Leading industry figure Gordon Wilson given a thumbs up for the future of travel and tourism at the 2005 World Travel Market.
Wilson, president and chief executive of international markets, Cendant Travel Distribution Services, said: “We firmly believe that despite the consuming challenges in the industry - fuel prices, economic growth , health, terrorism - we are upbeat for the future of the business.
“There is huge change but huge growth potential.”
Wilson, guest speaker at the Captains of Industry lunch which raised nearly £20,000 for the travel and tourism charity Just A Drop, added: “Some studies we carried out for future foundations looking at trends up to 2020 were extremely interesting.
“We looked at what people want to do now when they travel.
They’ll opt for four different travel experiences a year.
“The big change is not so much about going or getting there but doing.
“It is about the person who wants to stay in a shack in the middle of nowhere and come back to their dinner party in Notting Hill and talk about what they did on their holiday.
“More and more are taking these types of holidays and the way they want to buy that holiday and the way it is retailed to them is going to change greatly.
“We have already seen in the industry that companies that sell components of travel are fading away and those that sell the experience are rising up.”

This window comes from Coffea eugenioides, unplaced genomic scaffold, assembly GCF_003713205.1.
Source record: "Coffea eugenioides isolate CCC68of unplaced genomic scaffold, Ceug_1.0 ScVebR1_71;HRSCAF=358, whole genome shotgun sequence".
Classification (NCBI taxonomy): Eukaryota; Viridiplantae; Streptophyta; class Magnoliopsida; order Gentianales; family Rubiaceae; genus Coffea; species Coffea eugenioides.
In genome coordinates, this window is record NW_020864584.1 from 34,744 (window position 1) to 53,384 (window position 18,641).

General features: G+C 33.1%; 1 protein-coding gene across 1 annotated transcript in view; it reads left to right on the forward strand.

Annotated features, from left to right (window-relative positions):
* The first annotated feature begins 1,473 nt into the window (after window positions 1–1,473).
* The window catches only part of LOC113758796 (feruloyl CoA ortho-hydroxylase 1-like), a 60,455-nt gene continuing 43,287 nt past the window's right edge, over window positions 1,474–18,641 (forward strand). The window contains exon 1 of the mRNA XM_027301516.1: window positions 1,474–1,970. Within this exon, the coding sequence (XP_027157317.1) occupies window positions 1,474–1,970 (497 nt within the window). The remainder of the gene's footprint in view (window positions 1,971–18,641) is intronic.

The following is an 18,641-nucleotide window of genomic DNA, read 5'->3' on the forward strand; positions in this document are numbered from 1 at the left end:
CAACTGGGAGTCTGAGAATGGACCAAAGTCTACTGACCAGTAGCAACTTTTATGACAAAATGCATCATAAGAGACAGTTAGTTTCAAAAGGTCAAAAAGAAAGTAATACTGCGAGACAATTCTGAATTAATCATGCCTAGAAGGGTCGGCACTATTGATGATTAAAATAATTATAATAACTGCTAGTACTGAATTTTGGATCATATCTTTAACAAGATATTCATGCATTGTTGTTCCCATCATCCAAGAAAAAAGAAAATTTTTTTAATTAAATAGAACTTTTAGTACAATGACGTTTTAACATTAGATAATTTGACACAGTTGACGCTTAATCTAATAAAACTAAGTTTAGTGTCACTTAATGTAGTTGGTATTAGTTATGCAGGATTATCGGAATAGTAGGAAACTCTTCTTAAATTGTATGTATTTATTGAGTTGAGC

Cendant, which has an 18billionUS dollars turnover but is going to split into four separate divisions, feels the way the content - the sightseeing, restaurant, flight, hotel as well as the technology - is merged and bound together in a holiday is the way forward.
Wilson said that India, China and Brazil are areas of expected increasingly massive growth. He revealed: In the United States, the average traveller makes 2.2 air journeys a year. In China, the current figure is 0.06. But if the Chinese penetration of domestic air travel alone goes up by 25 per cent a year - and it is running at 15-20 per cent currently - then very shortly the country will become the biggest domestic and outward market in the world. In India, 15 billion people a year take a train ride, 52 million of those journey in a premium cabin.
“If you can get them off the trains and onto planes and then further afield and out of India and it presents a huge opportunity,” said Wilson.